Thursday, January 10, 2019
Calling it "the democratization of safety," Gil Pratt, CEO of the Toyota Research Institute (TRI), announced at the Consumer Electronics Show (CES) that TRI's "autonomous chauffeur system," Guardian, will be made available to every automaker and technology company engaged in research and testing in the area of autonomous vehicles (AV).
For several years, Pratt has used his appearances at CES to warn that the gold rush to self-driving cars has obscured the technical difficulty taking the steering wheel out of human hands and the inevitable machine errors — sometimes fatal — that set back the AV cause and exacerbate public distrust of this still-embryonic and controversial automotive innovation.
As noted in the same press conference by Bob Carter, Toyota's North American chief, the auto industry's responsibility to reduce its impact on the world's environment and climate in many weighs dwarfs its efforts to develop driverless cars and trucks.
Nonetheless, here at CES, autonomous driving remains center stage, although under a dimmer spotlight than a year ago. At that time, when Pratt explained Toyota's Guardian system — a species of advanced driver assistance systems (ADAS) -— he was swimming against a tide of enthusiasm that made Level 4 and 5 AVs seem to be an imminent tsunami.
A series of technology setbacks, the rising cost of R&D without much ROI, and several AV test fatalities — which led to public outrage and even an outbreak of vandalism in one "test city," Phoenix — have quieted AV zealots and restored an emphasis on safety, which is Gil Pratt's bailiwick.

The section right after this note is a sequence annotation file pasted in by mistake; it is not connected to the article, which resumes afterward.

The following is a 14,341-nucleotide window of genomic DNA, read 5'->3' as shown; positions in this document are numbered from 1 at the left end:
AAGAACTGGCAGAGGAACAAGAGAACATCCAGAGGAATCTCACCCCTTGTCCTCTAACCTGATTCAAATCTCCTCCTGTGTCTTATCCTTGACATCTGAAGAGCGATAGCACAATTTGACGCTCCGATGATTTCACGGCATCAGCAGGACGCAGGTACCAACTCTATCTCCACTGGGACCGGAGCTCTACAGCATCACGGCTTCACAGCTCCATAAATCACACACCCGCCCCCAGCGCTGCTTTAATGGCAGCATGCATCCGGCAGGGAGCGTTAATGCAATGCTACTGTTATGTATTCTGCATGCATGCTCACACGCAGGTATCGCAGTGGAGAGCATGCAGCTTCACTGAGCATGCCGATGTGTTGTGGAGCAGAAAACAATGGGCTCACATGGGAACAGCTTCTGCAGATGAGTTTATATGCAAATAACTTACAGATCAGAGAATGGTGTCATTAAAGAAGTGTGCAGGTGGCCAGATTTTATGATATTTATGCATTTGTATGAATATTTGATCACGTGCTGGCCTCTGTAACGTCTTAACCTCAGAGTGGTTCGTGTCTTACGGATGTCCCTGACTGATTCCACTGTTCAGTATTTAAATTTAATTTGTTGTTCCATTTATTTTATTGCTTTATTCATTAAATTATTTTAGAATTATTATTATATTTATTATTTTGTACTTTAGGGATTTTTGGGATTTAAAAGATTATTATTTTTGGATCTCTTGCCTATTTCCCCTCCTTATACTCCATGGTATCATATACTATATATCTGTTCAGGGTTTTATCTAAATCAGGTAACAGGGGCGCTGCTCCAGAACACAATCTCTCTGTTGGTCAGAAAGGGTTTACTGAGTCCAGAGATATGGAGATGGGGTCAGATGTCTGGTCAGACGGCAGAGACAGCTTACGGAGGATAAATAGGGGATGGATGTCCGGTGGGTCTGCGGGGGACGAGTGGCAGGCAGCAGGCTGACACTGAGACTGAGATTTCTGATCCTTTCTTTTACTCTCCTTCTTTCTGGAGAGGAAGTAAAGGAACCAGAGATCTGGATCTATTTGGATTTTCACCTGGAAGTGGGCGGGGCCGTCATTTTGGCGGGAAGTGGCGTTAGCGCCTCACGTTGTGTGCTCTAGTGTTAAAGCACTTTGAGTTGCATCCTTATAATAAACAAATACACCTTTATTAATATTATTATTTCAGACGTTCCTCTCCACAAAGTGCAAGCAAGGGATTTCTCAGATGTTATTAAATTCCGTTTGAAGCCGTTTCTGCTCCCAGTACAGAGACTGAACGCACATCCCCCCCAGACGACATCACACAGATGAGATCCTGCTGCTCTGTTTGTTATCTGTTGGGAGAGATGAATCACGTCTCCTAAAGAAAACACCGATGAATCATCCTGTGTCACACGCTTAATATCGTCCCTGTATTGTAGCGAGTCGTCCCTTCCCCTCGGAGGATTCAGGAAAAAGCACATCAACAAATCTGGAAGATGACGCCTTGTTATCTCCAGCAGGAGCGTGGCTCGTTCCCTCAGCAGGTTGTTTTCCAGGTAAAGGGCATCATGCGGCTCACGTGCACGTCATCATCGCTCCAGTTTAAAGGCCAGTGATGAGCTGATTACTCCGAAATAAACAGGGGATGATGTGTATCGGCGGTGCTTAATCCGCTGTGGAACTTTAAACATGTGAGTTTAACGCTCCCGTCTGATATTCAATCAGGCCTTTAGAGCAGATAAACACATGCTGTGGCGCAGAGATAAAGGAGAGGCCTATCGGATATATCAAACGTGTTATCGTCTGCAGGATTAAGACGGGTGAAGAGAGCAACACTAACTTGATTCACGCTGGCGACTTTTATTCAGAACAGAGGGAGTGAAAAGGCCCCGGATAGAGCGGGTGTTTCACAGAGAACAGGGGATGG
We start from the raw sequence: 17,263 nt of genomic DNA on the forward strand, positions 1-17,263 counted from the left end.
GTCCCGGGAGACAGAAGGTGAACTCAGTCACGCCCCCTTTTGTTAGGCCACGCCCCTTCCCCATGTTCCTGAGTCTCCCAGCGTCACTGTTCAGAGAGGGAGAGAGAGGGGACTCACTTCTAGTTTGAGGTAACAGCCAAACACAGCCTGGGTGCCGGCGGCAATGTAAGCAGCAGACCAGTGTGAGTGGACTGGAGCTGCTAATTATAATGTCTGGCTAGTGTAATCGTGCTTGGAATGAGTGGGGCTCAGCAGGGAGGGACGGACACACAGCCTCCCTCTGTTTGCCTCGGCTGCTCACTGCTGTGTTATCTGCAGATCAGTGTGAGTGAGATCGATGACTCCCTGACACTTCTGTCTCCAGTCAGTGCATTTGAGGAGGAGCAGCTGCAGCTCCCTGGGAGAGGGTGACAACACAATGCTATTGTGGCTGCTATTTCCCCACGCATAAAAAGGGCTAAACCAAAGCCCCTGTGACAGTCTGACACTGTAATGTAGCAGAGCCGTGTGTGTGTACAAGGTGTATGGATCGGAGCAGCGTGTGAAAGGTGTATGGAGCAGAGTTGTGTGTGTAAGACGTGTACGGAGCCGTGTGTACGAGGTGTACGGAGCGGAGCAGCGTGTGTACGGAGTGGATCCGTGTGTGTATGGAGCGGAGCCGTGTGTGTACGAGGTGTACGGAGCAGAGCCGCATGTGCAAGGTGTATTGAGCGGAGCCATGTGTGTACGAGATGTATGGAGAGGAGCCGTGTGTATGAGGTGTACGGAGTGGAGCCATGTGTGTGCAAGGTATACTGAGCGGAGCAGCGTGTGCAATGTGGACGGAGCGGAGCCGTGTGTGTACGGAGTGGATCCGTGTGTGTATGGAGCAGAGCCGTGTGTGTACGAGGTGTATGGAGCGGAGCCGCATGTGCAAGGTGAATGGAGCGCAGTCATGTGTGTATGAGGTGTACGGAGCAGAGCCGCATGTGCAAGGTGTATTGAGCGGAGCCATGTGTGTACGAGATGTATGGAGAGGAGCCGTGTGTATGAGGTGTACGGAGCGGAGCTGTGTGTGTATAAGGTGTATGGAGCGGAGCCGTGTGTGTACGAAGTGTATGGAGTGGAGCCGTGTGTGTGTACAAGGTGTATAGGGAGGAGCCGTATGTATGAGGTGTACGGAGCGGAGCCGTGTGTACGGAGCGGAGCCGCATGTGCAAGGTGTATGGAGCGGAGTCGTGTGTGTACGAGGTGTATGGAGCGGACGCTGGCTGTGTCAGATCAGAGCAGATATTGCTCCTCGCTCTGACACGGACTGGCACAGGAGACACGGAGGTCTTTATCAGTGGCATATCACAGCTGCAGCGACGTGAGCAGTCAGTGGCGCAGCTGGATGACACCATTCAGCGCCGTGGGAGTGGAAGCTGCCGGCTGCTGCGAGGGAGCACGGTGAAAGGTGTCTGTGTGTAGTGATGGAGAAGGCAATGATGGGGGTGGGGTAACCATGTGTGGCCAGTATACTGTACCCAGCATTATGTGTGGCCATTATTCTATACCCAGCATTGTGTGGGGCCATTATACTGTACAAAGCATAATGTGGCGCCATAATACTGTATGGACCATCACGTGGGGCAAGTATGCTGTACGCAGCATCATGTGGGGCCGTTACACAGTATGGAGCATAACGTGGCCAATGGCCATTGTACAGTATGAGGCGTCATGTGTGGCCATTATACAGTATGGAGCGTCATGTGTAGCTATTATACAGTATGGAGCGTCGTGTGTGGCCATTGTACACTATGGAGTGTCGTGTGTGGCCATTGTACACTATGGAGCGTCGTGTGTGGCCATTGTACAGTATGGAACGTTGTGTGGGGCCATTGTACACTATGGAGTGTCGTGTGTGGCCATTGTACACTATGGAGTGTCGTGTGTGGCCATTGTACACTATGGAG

Pratt reiterated an oft-spoken point, that mistake-free autonomy for a car in the complex context of the open road — in unpredictable weather, among human drivers who are chronically unreliable, and where the rules of the road vary from state to state, town to town and even driver to driver — is really hard.
"How do we train a machine to negotiate the social ballet," said Pratt, of streets and highways, trucks, buses and cars, frazzled commuters, NASCAR wannabes and little old ladies. Pratt said, essentially that the human factor is a fact of life in the effort to reduce the annual U.S. traffic-death toll of 40,000.
Pratt said the promoters of AV have a "moral obligation" (a term not often uttered at CES) to apply automated vehicle technology as fast as possible in ways that combine "the skills and strengths of humans with those of the machine."
He explained that TRI's Guardian system has been designed toward that objective, mimicking the "blended envelope control" implemented in modern fighter jets. Pratt said the pilot doesn't exactly "drive" the aircraft, but monitors the autopilot system and responds when potential difficulties crop up.
In a car, said Pratt, "Most of the time, the driver feels completely in control," even when something might be going wrong up ahead on the road. Like blended envelope control, "The machine (Guardian) steps in to guide the driver to a safer situation." Often this does not require sudden action, violent swerving or panic braking.
Pratt offered no details on the "open-sourcing" of Guardian, particularly whether it would be sold, shared, licensed or included in partnership arrangements.
Before introducing Pratt, Toyota North America head Bob Carter struck a similarly socially responsible note by emphasizing the green aspects of the company's outlook.
While stating a goal of making all Toyota's operations and 95 percent of its vehicles complete free of greenhouse gas emissions by 2050, he cited the company's collaboration with truck manufacturer Paccar. He said Paccar has logged 10,000 test miles, running zero-emission, electric heavy trucks between Los Angeles and Long Beach.
Working with Toyota, Carter said, Paccar is building ten new zero-emission trucks to operate in the L.A. area. "Imagine," he said, "what we could accomplish with the scalability of this technology."
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